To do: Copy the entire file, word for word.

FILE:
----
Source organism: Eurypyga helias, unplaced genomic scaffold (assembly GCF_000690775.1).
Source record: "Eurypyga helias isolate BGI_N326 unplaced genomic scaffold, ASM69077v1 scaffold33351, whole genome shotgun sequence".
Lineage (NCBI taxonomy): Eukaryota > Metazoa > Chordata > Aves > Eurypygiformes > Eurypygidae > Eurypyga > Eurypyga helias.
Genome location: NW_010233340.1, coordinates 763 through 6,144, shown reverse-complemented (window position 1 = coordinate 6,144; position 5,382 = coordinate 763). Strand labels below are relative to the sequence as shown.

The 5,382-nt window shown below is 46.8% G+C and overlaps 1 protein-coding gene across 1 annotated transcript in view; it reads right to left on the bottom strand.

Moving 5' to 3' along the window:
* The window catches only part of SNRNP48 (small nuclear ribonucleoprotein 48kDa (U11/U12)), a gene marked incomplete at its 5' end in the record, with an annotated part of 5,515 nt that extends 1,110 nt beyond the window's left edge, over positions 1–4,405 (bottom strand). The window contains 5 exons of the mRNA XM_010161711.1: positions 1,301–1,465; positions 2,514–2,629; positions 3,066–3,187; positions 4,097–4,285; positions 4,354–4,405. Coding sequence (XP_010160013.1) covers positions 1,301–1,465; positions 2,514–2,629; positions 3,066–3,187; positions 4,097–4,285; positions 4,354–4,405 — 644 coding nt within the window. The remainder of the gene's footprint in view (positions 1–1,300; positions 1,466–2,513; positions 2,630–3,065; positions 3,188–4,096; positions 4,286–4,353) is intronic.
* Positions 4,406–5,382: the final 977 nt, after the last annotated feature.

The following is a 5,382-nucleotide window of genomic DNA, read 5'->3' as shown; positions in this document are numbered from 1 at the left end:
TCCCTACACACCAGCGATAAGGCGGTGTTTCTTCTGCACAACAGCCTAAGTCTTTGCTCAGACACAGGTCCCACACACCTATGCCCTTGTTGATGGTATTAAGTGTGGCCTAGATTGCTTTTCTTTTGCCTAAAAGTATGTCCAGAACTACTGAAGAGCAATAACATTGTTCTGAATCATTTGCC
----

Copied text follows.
Source organism: Eurypyga helias, unplaced genomic scaffold (assembly GCF_000690775.1).
Source record: "Eurypyga helias isolate BGI_N326 unplaced genomic scaffold, ASM69077v1 scaffold33351, whole genome shotgun sequence".
Lineage (NCBI taxonomy): Eukaryota > Metazoa > Chordata > Aves > Eurypygiformes > Eurypygidae > Eurypyga > Eurypyga helias.
Genome location: NW_010233340.1, coordinates 763 through 6,144, shown reverse-complemented (window position 1 = coordinate 6,144; position 5,382 = coordinate 763). Strand labels below are relative to the sequence as shown.

The 5,382-nt window shown below is 46.8% G+C and overlaps 1 protein-coding gene across 1 annotated transcript in view; it reads right to left on the bottom strand.

Moving 5' to 3' along the window:
* The window catches only part of SNRNP48 (small nuclear ribonucleoprotein 48kDa (U11/U12)), a gene marked incomplete at its 5' end in the record, with an annotated part of 5,515 nt that extends 1,110 nt beyond the window's left edge, over positions 1–4,405 (bottom strand). The window contains 5 exons of the mRNA XM_010161711.1: positions 1,301–1,465; positions 2,514–2,629; positions 3,066–3,187; positions 4,097–4,285; positions 4,354–4,405. Coding sequence (XP_010160013.1) covers positions 1,301–1,465; positions 2,514–2,629; positions 3,066–3,187; positions 4,097–4,285; positions 4,354–4,405 — 644 coding nt within the window. The remainder of the gene's footprint in view (positions 1–1,300; positions 1,466–2,513; positions 2,630–3,065; positions 3,188–4,096; positions 4,286–4,353) is intronic.
* Positions 4,406–5,382: the final 977 nt, after the last annotated feature.

The following is a 5,382-nucleotide window of genomic DNA, read 5'->3' as shown; positions in this document are numbered from 1 at the left end:
TCCCTACACACCAGCGATAAGGCGGTGTTTCTTCTGCACAACAGCCTAAGTCTTTGCTCAGACACAGGTCCCACACACCTATGCCCTTGTTGATGGTATTAAGTGTGGCCTAGATTGCTTTTCTTTTGCCTAAAAGTATGTCCAGAACTACTGAAGAGCAATAACATTGTTCTGAATCATTTGCC